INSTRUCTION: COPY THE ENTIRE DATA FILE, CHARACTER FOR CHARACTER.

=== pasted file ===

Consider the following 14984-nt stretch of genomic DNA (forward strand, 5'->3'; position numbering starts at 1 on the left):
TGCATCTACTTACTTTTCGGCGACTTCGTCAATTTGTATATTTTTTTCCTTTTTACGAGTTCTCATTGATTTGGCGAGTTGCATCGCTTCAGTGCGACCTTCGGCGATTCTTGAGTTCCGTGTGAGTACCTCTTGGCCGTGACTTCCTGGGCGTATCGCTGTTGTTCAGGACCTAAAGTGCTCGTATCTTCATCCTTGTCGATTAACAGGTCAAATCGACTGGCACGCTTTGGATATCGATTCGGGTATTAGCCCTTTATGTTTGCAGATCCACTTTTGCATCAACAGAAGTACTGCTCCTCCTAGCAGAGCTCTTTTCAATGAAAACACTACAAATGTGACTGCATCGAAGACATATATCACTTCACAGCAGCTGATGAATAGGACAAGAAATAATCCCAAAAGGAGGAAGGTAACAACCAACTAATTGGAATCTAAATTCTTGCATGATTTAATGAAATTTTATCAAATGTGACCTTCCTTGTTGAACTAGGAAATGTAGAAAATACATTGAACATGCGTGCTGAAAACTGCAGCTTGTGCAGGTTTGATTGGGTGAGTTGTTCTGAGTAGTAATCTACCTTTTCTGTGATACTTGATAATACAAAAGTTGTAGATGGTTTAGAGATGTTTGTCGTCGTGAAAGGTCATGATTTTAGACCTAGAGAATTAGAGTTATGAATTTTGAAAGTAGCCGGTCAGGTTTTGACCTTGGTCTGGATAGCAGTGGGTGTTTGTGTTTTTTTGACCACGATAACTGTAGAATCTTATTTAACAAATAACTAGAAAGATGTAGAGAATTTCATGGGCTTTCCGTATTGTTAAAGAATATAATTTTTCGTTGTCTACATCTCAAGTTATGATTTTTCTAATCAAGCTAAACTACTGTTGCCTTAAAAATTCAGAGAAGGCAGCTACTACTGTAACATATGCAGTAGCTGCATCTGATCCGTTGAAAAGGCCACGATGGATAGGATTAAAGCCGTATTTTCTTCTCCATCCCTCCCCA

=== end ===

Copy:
Consider the following 14984-nt stretch of genomic DNA (forward strand, 5'->3'; position numbering starts at 1 on the left):
TGCATCTACTTACTTTTCGGCGACTTCGTCAATTTGTATATTTTTTTCCTTTTTACGAGTTCTCATTGATTTGGCGAGTTGCATCGCTTCAGTGCGACCTTCGGCGATTCTTGAGTTCCGTGTGAGTACCTCTTGGCCGTGACTTCCTGGGCGTATCGCTGTTGTTCAGGACCTAAAGTGCTCGTATCTTCATCCTTGTCGATTAACAGGTCAAATCGACTGGCACGCTTTGGATATCGATTCGGGTATTAGCCCTTTATGTTTGCAGATCCACTTTTGCATCAACAGAAGTACTGCTCCTCCTAGCAGAGCTCTTTTCAATGAAAACACTACAAATGTGACTGCATCGAAGACATATATCACTTCACAGCAGCTGATGAATAGGACAAGAAATAATCCCAAAAGGAGGAAGGTAACAACCAACTAATTGGAATCTAAATTCTTGCATGATTTAATGAAATTTTATCAAATGTGACCTTCCTTGTTGAACTAGGAAATGTAGAAAATACATTGAACATGCGTGCTGAAAACTGCAGCTTGTGCAGGTTTGATTGGGTGAGTTGTTCTGAGTAGTAATCTACCTTTTCTGTGATACTTGATAATACAAAAGTTGTAGATGGTTTAGAGATGTTTGTCGTCGTGAAAGGTCATGATTTTAGACCTAGAGAATTAGAGTTATGAATTTTGAAAGTAGCCGGTCAGGTTTTGACCTTGGTCTGGATAGCAGTGGGTGTTTGTGTTTTTTTGACCACGATAACTGTAGAATCTTATTTAACAAATAACTAGAAAGATGTAGAGAATTTCATGGGCTTTCCGTATTGTTAAAGAATATAATTTTTCGTTGTCTACATCTCAAGTTATGATTTTTCTAATCAAGCTAAACTACTGTTGCCTTAAAAATTCAGAGAAGGCAGCTACTACTGTAACATATGCAGTAGCTGCATCTGATCCGTTGAAAAGGCCACGATGGATAGGATTAAAGCCGTATTTTCTTCTCCATCCCTCCCCA